FROM hr.employees 
			 GROUP BY last_name) 
ORDER BY 2,1

Solution #3: Using Subquery with IN operator

SELECT first_name, last_name, department_id, employee_id 
FROM hr.employees a 
WHERE last_name IN (SELECT b.last_name 
                    FROM hr.employees b 
		    WHERE a.employee_id!=b.employee_id) 
ORDER BY 2,1

Solution #4: Using Self-Join with duplicate elimination in GROUP BY

SELECT a.first_name, a.last_name, a.department_id, a.employee_id 
FROM hr.employees a JOIN hr.employees b ON a.last_name=b.last_name 
                                       AND a.employee_id!=b.employee_id 
GROUP BY a.first_name, a.last_name, a.department_id, a.employee_id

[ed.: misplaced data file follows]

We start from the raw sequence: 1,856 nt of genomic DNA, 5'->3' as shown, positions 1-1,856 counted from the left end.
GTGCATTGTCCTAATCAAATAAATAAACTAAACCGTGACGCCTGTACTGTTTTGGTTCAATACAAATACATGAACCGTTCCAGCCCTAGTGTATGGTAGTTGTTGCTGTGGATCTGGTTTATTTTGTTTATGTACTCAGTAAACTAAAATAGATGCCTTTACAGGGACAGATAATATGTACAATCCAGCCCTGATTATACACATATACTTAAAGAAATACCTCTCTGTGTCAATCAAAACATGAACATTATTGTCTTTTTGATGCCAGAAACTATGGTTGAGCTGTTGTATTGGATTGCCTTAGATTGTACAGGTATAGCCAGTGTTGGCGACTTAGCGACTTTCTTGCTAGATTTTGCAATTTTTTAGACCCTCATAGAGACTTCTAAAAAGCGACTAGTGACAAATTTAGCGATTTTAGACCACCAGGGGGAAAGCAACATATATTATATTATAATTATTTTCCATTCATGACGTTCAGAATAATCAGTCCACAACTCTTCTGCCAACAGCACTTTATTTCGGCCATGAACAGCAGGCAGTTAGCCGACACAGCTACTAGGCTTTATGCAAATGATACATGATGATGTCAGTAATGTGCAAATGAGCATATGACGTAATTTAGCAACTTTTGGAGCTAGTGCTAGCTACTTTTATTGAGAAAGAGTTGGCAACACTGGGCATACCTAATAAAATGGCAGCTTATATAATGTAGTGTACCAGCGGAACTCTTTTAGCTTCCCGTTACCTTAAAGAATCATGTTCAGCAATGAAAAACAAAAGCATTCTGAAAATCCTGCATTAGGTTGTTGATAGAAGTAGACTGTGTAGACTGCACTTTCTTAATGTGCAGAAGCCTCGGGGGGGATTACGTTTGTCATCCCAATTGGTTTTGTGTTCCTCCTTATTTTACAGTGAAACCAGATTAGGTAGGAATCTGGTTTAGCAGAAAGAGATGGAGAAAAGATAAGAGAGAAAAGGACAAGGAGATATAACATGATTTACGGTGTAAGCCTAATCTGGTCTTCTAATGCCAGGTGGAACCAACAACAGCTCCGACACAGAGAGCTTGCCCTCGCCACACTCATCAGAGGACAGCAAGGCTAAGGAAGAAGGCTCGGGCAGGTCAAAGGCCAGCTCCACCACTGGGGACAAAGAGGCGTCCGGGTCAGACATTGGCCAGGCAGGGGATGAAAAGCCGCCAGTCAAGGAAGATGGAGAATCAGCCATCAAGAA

ORDER BY 2,1

Solution #5: Using a filter by COUNT analytic function with PARTITION BY

WITH x AS ( 
SELECT first_name, last_name, department_id, employee_id,  
       COUNT(*) OVER(PARTITION BY last_name) cnt 
FROM hr.employees 
)	 
SELECT first_name, last_name, department_id, employee_id 
FROM x 
WHERE cnt>1 
ORDER BY 2,1

Solution #6: Mimicking COUNT analytic function with MODEL clause

(credit to Naoto Katayama)

WITH x AS ( 
SELECT first_name, last_name, department_id, employee_id, cnt 
FROM hr.employees 
MODEL 
RETURN UPDATED ROWS 
DIMENSION BY (last_name, employee_id) 
MEASURES(first_name, department_id, 0 AS cnt) 
RULES (cnt[ANY, ANY]=COUNT(*)[CV(), ANY]) 
) 
SELECT first_name, last_name, department_id, employee_id 
FROM x 
WHERE cnt>1 
ORDER BY 2,1

Solution #7: Filtering by LEAD and LAG analytic functions

WITH x AS ( 
SELECT first_name, last_name, department_id, employee_id,